INTRODUCTION: Neutral lipids have frequently been presented as potential biomarkers for diseases such as nonalcoholic fatty liver disease, gestational diabetes mellitus, and chronic kidney disease. With such implications, our ability to reliably detect and accurately quantify these molecules is crucial for the implementation of lipidomic analyses in the clinical lab. However, neutral lipids only become detectable in LC-electrospray mass spectrometry when forming adducts with buffer components and the mechanisms and conditions that dictate adduct formation are still poorly understood. In positive mode, lipids typically generate [M+H]+ or [M+NH4]+ adduct ions, though [M+Na]+, [M+K]+ and other (more complex) species can also be significantly abundant in MS1 precursor ion spectra. When variations in the ratios of these adduct forms are left unaccounted for, it can cause inaccuracies during quantification.
OBJECTIVES: The primary objectives of this work are to highlight the variability in adduct formation as influenced by different biological and technical factors, as well as underline the significance of adduct selection for robust and accurate quantification of neutral lipids.
METHODS: After a biphasic extraction with methanol/water/MTBE, we analyzed the lipid fractions of 8 different animal tissues by charged surface hybrid LC-QExactive HF+ tandem mass spectrometry. For each tissue type, 25 biological replicates were used. Data were processed in MS-DIAL v4.28 and lipids were annotated by MassBank.us libraries using MS/MS and retention time matching. Adduct species were identified through MS-FLO and verified by retention time and intensity correlations.
RESULTS: Quantitative analyses focused on diacylglycerols (DAG) because this lipid class regularly forms multiple adducts that are quantitatively significant, thus creating uncertainty in the accuracy when only one adduct is used. Adduct ratio variability was evaluated across individual samples, across lipid species of the same matrix type, and across lipid species annotated from different matrix types. The changes in adduct ratios for each matrix type were modeled against three potential contributing factors: carbon chain length, degree of unsaturation, and absolute peak intensity. Importantly, we found that quantitative accuracy varied between 5% and 70% for each matrix type with respect to absolute (molar) concentrations when utilizing different combinations of adducts.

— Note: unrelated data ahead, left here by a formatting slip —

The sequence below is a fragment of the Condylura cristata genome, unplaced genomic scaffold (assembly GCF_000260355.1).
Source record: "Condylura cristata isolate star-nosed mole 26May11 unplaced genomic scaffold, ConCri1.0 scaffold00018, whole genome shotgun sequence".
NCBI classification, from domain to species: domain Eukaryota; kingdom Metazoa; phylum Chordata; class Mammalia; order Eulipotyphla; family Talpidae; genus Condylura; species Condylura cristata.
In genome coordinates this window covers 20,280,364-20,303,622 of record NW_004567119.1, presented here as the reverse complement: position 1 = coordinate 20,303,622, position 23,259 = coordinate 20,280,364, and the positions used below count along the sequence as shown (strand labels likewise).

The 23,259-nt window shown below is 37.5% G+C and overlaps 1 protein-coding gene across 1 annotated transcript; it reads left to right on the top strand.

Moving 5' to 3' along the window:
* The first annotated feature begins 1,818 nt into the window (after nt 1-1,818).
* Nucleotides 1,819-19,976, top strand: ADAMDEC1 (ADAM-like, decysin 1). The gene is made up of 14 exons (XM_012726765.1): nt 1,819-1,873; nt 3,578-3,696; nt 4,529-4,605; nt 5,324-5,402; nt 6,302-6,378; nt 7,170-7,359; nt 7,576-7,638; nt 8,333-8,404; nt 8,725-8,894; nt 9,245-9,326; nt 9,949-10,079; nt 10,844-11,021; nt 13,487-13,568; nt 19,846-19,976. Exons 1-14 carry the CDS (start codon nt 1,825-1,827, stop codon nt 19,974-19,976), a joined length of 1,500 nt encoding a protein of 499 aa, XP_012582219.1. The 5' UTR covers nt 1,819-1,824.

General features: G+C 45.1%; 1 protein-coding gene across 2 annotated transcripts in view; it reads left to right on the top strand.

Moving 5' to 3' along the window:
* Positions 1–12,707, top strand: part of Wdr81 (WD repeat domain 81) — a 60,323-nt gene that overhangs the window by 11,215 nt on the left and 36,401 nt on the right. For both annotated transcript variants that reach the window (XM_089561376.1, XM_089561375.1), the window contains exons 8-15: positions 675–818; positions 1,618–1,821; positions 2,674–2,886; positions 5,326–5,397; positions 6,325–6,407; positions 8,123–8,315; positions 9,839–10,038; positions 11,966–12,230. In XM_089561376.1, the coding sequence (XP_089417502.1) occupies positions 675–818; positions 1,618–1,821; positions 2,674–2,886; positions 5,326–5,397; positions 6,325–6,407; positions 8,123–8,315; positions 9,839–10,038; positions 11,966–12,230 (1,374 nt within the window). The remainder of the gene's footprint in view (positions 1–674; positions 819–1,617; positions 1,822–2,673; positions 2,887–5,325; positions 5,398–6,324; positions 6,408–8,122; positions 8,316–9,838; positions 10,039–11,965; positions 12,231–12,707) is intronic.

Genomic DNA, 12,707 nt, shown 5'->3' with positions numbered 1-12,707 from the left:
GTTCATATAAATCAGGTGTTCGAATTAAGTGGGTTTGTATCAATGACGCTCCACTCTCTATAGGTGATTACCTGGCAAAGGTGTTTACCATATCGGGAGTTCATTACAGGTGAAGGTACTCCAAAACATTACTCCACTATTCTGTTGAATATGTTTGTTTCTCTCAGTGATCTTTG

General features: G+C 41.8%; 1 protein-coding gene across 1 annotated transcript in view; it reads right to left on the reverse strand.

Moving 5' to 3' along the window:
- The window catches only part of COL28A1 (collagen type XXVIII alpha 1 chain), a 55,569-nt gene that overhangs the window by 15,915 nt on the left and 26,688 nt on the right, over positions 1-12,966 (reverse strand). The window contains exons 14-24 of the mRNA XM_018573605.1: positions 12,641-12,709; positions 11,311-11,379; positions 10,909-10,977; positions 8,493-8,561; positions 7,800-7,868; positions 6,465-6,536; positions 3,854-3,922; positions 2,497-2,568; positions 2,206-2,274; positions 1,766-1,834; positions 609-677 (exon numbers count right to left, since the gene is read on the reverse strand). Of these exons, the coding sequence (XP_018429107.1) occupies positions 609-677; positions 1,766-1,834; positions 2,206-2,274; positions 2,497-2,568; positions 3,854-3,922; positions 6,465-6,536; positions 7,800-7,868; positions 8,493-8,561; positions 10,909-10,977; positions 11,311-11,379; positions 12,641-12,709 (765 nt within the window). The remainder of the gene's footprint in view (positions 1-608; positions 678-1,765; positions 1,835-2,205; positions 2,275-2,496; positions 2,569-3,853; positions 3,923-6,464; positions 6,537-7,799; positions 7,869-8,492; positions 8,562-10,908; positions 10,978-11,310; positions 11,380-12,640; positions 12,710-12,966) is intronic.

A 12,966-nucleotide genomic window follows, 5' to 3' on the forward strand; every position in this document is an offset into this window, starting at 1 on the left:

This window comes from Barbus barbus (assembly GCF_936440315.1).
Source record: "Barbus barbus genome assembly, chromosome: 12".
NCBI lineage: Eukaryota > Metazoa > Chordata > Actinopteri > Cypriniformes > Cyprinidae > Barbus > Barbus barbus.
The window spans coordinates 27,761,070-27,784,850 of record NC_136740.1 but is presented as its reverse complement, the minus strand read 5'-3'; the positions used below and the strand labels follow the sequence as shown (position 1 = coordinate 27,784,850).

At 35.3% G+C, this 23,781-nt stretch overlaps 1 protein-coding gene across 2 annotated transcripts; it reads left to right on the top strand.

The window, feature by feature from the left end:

CONCLUSION: The formation of specific adduct ions is influenced by a range of factors including instrument conditions, matrix type, and the structural properties of individual lipids. We found that using a single adduct form to represent an entire lipid class can significantly impact the quantitative accuracy of the data. Resulting from this work, guidelines for proper adduct selection are proposed.